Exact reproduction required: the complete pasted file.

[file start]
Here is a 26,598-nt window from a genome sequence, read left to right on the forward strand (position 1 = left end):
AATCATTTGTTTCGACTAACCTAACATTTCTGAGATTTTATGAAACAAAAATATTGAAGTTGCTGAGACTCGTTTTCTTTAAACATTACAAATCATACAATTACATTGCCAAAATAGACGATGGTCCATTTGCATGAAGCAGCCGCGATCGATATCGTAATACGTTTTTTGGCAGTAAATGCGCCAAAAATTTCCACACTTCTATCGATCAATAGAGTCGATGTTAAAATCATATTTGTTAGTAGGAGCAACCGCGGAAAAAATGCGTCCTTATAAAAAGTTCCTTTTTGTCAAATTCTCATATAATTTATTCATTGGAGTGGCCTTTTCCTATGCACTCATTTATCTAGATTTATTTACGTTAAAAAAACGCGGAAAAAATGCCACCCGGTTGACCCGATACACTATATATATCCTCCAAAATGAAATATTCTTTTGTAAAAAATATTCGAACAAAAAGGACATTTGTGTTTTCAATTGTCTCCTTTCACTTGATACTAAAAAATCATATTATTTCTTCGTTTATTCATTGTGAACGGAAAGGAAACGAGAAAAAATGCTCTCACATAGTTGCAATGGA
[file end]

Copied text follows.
Here is a 26,598-nt window from a genome sequence, read left to right on the forward strand (position 1 = left end):
AATCATTTGTTTCGACTAACCTAACATTTCTGAGATTTTATGAAACAAAAATATTGAAGTTGCTGAGACTCGTTTTCTTTAAACATTACAAATCATACAATTACATTGCCAAAATAGACGATGGTCCATTTGCATGAAGCAGCCGCGATCGATATCGTAATACGTTTTTTGGCAGTAAATGCGCCAAAAATTTCCACACTTCTATCGATCAATAGAGTCGATGTTAAAATCATATTTGTTAGTAGGAGCAACCGCGGAAAAAATGCGTCCTTATAAAAAGTTCCTTTTTGTCAAATTCTCATATAATTTATTCATTGGAGTGGCCTTTTCCTATGCACTCATTTATCTAGATTTATTTACGTTAAAAAAACGCGGAAAAAATGCCACCCGGTTGACCCGATACACTATATATATCCTCCAAAATGAAATATTCTTTTGTAAAAAATATTCGAACAAAAAGGACATTTGTGTTTTCAATTGTCTCCTTTCACTTGATACTAAAAAATCATATTATTTCTTCGTTTATTCATTGTGAACGGAAAGGAAACGAGAAAAAATGCTCTCACATAGTTGCAATGGA